MOAPA, Nev. — Hyperloop technology, which promises to transport people and goods at speeds of up to 600 miles an hour, has long seemed too good to be true. But one company says it has cleared an important step toward commercializing it by moving two of its employees through a test system.Virgin Hyperloop became the first company to conduct a human test of the technology on Sunday at its 500-meter test track in the desert north of Las Vegas. The two volunteers, wearing casual street clothes, were whisked in a pod that was levitated by magnets inside a vacuum tube to 107 m.p.h. in 6.25 seconds.- Advertisement – The ability to move people safely at this stage of the technology’s development is not that important, said the company’s chief executive, Andres de Leon. “We’re testing the program from an engineer’s point of view, not from that of a marketer’s.”In the Netherlands, Hardt, a 35-employee hyperloop company, has built a 30-meter track that lets the company test its levitation, propulsion and lane-switching technologies. The company has teamed up with Schiphol Airport in Amsterdam to research the feasibility of a hyperloop linking major airports in the Netherlands, France, Germany, Belgium and Britain. “This is a step of historical significance,” said Jay Walder, the company’s chief executive, pointing to 20 months of planning. “I don’t think you can overstate it. This is a moonshot moment. I have no doubt this will change the world.”Whether it becomes a giant leap for mankind is still unclear.Virgin’s test might be as symbolically important as it is crucial to the technology’s ultimate success. While the pod traveled at a much slower speed than what proponents of hyperloops claim the technology is capable of, company officials described it as a safety milestone.- Advertisement – Many experts are skeptical that the technology will live up to its grand promises or be economically viable.A truck striking the tube could shut the system down, said Carlo Van de Weijer, the general manager of the Netherlands’ Eindhoven AI Systems Institute. As the system aged, it would require expensive maintenance. Hyperloops also might not be able to transport as many people or goods as its proponents claim because individual pods would need to slow down to enter spur tracks.“Every breakthrough starts with a strange idea,” Dr. Van de Weijer said. “But not every strange idea is a breakthrough.”Like high-speed rail systems, hyperloop companies will have to acquire expensive rights of way, said Juan Matute, deputy director of the Institute of Transportation Studies at the University of California, Los Angeles.The tubes that carry hyperloop pods will need to be very straight for high-speed travel, and turns will have to be very wide. Once routes are set, acquiring every needed parcel of land could become a nightmare. “If a route has been picked, there are no alternatives,” Mr. Matute said. “Airlines do not have this problem.”Still, some government officials and hyperloop entrepreneurs are determined to pursue the technology. Virgin Hyperloop, which has doubled its work force to 300 over the last two years and has raised over $400 million, has selected West Virginia as the site for a certification center and a six-mile test track. The modern hyperloop concept was first described in 2012 by Elon Musk, the top executive of SpaceX and Tesla. He offered up the idea to anybody who wanted to exploit it, and neither he nor his companies are working on hyperloops.Virgin Hyperloop, which counts Richard Branson’s Virgin Group as a minority investor, is one of several companies looking to commercialize the technology, which they hope will eventually move passengers between cities, and cargo to and from ports.If it functions as advertised, travel time could be cut significantly — a trip from Los Angeles to San Francisco could, for example, take less than an hour.Mr. Walder has intimate knowledge of transportation systems, having served as the head of New York’s Metropolitan Transportation Authority and Transport for London. Mr. Walder claimed that hyperloop technology could be the first new mass transit system in a century.“The U.S. Interstate Highway System, which began in 1956, cannot be the end of our imagination in terms of how we move around,” he said. With hyperloop, “we can have a fundamentally different transportation system.”Unlike trains, which run on fixed schedules, hyperloop pods would function more like smart elevators. Artificial intelligence would adjust destinations, the number of pods that travel in a convoy and departure times based on demand. The test also gives a sense of reality to an otherwise abstract sci-fi-like construct. “You can show the most elegant diagram but at the end of the day what is important is, will people ride it? This is an example of a picture worth a thousand words,” Ms. Luchian said. The riders sat in molded seats covered in white vegan leather, housed inside the all-white carbon fiber-clad pod.While the G-forces on the pod were three times that of an airplane, “it was much smoother than I expected,” said Sara Luchian, 37, one of the test riders and the company’s director of passenger experience. And unlike an airplane, there were no lateral forces that would have caused the pod to sway, she said. It has several projects in planning stages: a route between Pune and Mumbai in India; another between Jeddah and Riyadh in Saudi Arabia; and one connecting Chicago, Columbus, Ohio, and Pittsburgh.“We’re highly positive and very intrigued with the possibilities for hyperloop,” said Thea Ewing, a director for the Mid-Ohio Regional Planning Commission.The council estimates that over 30 years, a hyperloop connecting those cities would displace 1.9 billion car and truck trips, reduce carbon emissions by 2.4 million tons and generate $300 billion in economic benefits.Hyperloop Transportation Technologies, a company based in Los Angeles and Dubai, has built a 320-meter test track in Toulouse, France, and is designing a 1,000-meter test track for Abu Dhabi in the United Arab Emirates. It has also formed a partnership with a container operator at the port of Hamburg to design a system to move cargo. “It felt not that much different than accelerating in a sports car,” said Josh Giegel, 35, the company co-founder and the other volunteer rider.- Advertisement – – Advertisement – Hyperloop companies have been encouraged by government findings that the technology is feasible. In 2019, the U.S. Department of Transportation put the Federal Railroad Administration in charge of developing standards and regulations for hyperloops.In Europe, several hyperloop companies have created a technical committee to develop standards, which they hope will be adopted by the European Union.After Mr. Giegel and Ms. Luchian entered the capsule, it was pushed into a decompression chamber to await the creation of a vacuum. At that point, the gate valve opened and the pod entered the tube, ready for the test.Virgin’s successful human tests could give true believers in the technology a psychological boost. The company’s executives believe that the system will be commercialized by the end of the decade. But it’s the movement of cargo that Hardt is developing first. “It’s less risky and it’s easier for stakeholders if we don’t emphasize passengers,” said the company’s chief commercial officer, Mars Geuze. “It’s easier to take the smaller steps.”Two other companies, TransPod in Toronto and Zeleros in Valencia, Spain, are also working to develop hyperloop systems. “This technology could be the transition to the future we all want,” Mr. Giegel said. “Today we went from infancy to adolescence.” “The No. 1 question I get from investors is, ‘Is it safe enough to ride?’” said Mr. Giegel. “We’re everyday people, we’re not astronauts. This shows that it’s safe, and observers can take this back to their investors and interested municipalities.”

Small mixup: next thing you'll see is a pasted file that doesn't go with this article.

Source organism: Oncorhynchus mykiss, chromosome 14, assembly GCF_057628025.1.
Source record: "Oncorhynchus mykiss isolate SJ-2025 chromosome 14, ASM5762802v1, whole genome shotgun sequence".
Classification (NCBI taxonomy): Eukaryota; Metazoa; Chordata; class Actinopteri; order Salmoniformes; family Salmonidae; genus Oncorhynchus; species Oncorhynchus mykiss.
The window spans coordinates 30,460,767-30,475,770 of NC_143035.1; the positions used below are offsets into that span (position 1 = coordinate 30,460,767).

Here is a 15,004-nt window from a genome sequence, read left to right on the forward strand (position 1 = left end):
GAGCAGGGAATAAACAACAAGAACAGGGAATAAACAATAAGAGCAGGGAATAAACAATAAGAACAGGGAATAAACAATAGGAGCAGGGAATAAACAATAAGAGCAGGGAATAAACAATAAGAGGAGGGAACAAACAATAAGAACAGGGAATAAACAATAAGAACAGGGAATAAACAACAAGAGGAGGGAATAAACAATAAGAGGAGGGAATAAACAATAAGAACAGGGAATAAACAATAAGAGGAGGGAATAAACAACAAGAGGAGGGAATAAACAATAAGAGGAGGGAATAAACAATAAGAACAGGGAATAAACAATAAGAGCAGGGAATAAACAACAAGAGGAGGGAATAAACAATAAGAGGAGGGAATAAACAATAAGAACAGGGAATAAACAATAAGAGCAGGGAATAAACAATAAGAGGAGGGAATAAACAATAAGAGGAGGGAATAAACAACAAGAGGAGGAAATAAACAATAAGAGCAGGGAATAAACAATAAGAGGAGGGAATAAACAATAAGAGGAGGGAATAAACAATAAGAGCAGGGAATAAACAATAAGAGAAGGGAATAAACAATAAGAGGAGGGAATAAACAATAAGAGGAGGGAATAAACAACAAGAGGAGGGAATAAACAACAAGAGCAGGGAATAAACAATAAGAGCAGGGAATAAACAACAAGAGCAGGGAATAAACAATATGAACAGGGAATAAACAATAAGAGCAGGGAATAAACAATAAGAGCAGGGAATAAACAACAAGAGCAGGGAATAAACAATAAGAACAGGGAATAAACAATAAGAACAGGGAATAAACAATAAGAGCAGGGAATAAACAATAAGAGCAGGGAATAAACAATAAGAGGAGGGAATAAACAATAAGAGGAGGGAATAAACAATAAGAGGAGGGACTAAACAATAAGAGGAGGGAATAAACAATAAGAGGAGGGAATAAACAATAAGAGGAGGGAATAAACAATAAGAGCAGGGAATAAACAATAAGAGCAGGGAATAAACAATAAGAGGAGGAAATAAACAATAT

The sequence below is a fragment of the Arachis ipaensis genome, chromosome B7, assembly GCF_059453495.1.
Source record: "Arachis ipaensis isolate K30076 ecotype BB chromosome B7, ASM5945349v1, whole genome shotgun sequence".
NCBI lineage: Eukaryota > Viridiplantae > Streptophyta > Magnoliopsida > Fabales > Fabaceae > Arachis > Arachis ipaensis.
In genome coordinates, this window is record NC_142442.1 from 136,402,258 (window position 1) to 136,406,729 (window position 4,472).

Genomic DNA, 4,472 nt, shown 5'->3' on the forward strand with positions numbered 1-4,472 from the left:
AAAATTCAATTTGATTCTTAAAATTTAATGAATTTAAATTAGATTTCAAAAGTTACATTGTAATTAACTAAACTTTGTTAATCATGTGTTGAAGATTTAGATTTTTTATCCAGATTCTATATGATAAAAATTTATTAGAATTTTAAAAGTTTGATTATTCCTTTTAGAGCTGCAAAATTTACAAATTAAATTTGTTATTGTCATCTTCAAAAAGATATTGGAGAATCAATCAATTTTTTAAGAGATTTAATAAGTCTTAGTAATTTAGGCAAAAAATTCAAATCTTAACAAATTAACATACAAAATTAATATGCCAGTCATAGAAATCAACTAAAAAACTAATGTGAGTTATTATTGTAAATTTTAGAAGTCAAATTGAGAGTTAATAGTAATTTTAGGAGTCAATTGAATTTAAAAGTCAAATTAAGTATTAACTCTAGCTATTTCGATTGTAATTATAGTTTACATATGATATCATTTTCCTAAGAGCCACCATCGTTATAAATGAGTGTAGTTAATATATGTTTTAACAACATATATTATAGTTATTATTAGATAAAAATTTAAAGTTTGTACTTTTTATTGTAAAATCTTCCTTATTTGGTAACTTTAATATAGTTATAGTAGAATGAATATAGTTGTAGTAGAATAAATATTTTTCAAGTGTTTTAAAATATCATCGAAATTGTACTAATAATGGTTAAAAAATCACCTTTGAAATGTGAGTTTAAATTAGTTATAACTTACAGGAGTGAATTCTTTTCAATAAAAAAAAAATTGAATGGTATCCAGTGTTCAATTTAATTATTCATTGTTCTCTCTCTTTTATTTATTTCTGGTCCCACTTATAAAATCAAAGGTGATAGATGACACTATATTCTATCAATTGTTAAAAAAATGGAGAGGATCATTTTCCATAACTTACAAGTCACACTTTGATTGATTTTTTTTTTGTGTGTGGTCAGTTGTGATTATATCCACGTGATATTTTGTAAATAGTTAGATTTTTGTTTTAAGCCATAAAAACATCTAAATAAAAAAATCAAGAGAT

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Government must solve border crisis Long considered a political talking point, the immigration crisis poses both a humanitarian issue and security threat.The former can be ascribed to those fleeing violence, poverty and government corruption, while the latter arises from gang-members looking to terrorize.Frequent headlines illustrate each reality and have been exploited by both parties to gain popular support in addressing their preferred priorities.Brutal trafficking conditions by unconscionable smugglers are heart-wrenching, as is the separation of children from their parents upon arrival. Moreover, gang-related murders and the infiltration of drugs is equal cause for resentment. The only reason that would merit the recent 35-day government shutdown is the incapacity of our representatives to solve the problem.Mirroring these immigrant factions, past reform bills have failed over the competing interests of amnesty and border security, mutually exclusive, in that improperly vetted immigrants gaining citizenship is not secure and motivates further smuggling. Meanwhile, a steady flow of caravans gives resonance to the request for a largely symbolic wall, which would be better positioned along Mexico’s southern border.Attenuating illegal entries would then free resources to hire more immigration judges while temporary legal status is granted to illegal migrants.If our government is unable to resolve an issue pertinent to public safety and welfare and distracts from foreign aid initiatives that could treat the problem’s source, then perhaps it shouldn’t remain open past this three-week spending bill.Stephen DansereauAlbany I’m writing in response to Mr. Belardo’s Feb. 8 letter and his diatribe against “dumb liberals” and the identification requirements to enter federal facilities. I thank Mr. Belardo for his service in World War II, but he has the facts of the ID requirements all wrong. In the aftermath of 9/11, measures were introduced in Congress to enhance our national security. In 2005, both houses of Congress were controlled by the GOP and the president was George W. Bush.They passed the requirements that go into full effect in 2020. In 2020, it will be necessary to have enhanced identification to board a domestic airliner, enter a federal building, among other things. New York state was one of a few states that complied with the new rules by offering enhanced IDs early on. Sorry to correct you Mr. Belardo, but you are barking up the wrong tree. Thomas BensonSchenectady Categories: Letters to the Editor, OpinionDems focused on downstate interests Distressed about the state of the countryI’ve been watching the news and seeing how completely malfunctioning our government has become in the last few years that it’s absolutely heartbreaking. Don’t dictate what’s defined as murderIn response to Elizabeth Lerner’s Feb. 7 letter, I ask where her authority to define murder for the rest of us comes from? The law? It was once legal to beat slaves. Jim Crow was the law of the land in the south. Nazi Germany provided for the legal elimination of undesirable or those afflicted with mental-health issues. So the legal argument does little to bolster a moral stance.But then, I was astonished to read her definition of the abortion we are all talking about as the “removal of immature non-breathing, non-conscience (sic) cells.Science clearly has third-trimester fetuses as viable, feeling living human beings. For Ms. Lerner to cling to that outdated, minimalist definition of a baby is both ignorant and appalling, considering we are talking about a child’s execution.There’s no medical reason for a late-term abortion to occur other that the convenience of the mother. That does not qualify as “health care.” I can only react in horror at the level of indoctrination it takes to justify killing living babies and making it out to be some sort of right. Killing a bald eagle egg is a crime, but killing a child in vitro is “reproductive health care.”Patrick WalshGuilderland In his Jan. 30 letter I think Howard Schlossberg doth protest too much about New York state Democrats largely representing New York City and downstate interests.When you look at the type of agenda that the governor and his Democratic allies in the Legislature have pushed in the past few weeks, it’s clear there is no real upstate agenda for Mr. Schlossberg’s Democratic Party. There’s no greater example of that than the governor’s proposal to rip over $60 million in state funding from the budget for our upstate towns and villages that depend on that funding to provide services and keep taxes down.Late-term abortion, giving free taxpayer dollars for college tuition to illegal aliens, and further eroding our Second Amendment civil rights are just some of the other low-lights of a downstate-driven agenda of Mr. Schlossberg’s Democratic Party, which is drunk with power and cares very little for upstate New York’s values or economy. Just wait until they pass the single-payer, government-run socialized medicine plan and legalizing marijuana, which is next on their agenda.With the Democrats’ agenda, thousands have already left the state. If Mr. Schlossberg is the last one left upstate after the Democrats have their way with our economy and way of life, please make sure he turns the lights off.Joanne Hwaszcz Schenectady Inmate pay raise is moral and practicalThe Gazette’s Feb. 8 editorial attacking state legislation (A.1275, S.3138) to raise wages for prisoners is wrong on several fronts. First of all, the prison minimum is proposed to be raised only to $3 per hour. It’s now as little as 10 cents, a fact that was not mentioned in the editorial. Leadership of the Department of Corrections knows management and security depend as much on incentives as coercion. I have no strong opinion on any of our presidents since Clinton, but the actual Congress and Senate are nothing but schoolyard bullies posturing to each other with no care for the country itself or the people.For years, the reality television shows have made us look like fools to the world. But now our politicians are the joke.A lot of television shows claim to be non-biased, but the only television shows I watch that truly follow that are Kelly & Ryan Live, The Talk and David Muir. I was listening the other day to my music library of my favorite songs and two of them made me contemplate these days. One was a song from a movie I saw when I was 14 called “One Tin Soldier,” from The Legend of Billy Jack in 1971.A Disney movie, Pocahontas with the song, “Colors of the Wind” in 1995. They made me almost weep because both time periods made me dwell on what is going on currently.I know comics used to make a joke of this saying, “Why can’t we all just get along?” Why can’t we? Kathryn HardingSchenectadyMore from The Daily Gazette:EDITORIAL: Urgent: Today is the last day to complete the censusFoss: Should main downtown branch of the Schenectady County Public Library reopen?EDITORIAL: Find a way to get family members into nursing homesCuomo calls for clarity on administering vaccineEDITORIAL: Thruway tax unfair to working motorists As a religious volunteer in the prison system for seven years, I saw how incentives can be effective.Opportunities for compensated work, education classes, better living quarters and other elements give inmates a reward for good behavior, reducing the burden and risk to guards and civilian staff, visitors and volunteers.Correctional Industries (CorCraft) provides skill development for inmates, but unfair compensation. CorCraft produces furniture for public agencies at below-market prices and returns a healthy profit to the State treasury. Perhaps taxpaying private sector furniture makers deserve a playing field that is not so drastically tilted toward the prison competitor paying its workers 65 cents per hour on average. Raising the wage would be fairer to these companies and their workers as well. Like a lot of good legislation, the Assembly/Senate bill is not only practical, it’s morally correct.As we observe Black History Month, we should reflect on the abusive systems of slavery, mass incarceration and injustice that have characterized so much of minority workers’ experience in the American economy over the centuries. The time for “corrections” is overdue. Gordon BoydSaratoga Springs Don’t fault libs for ID requirements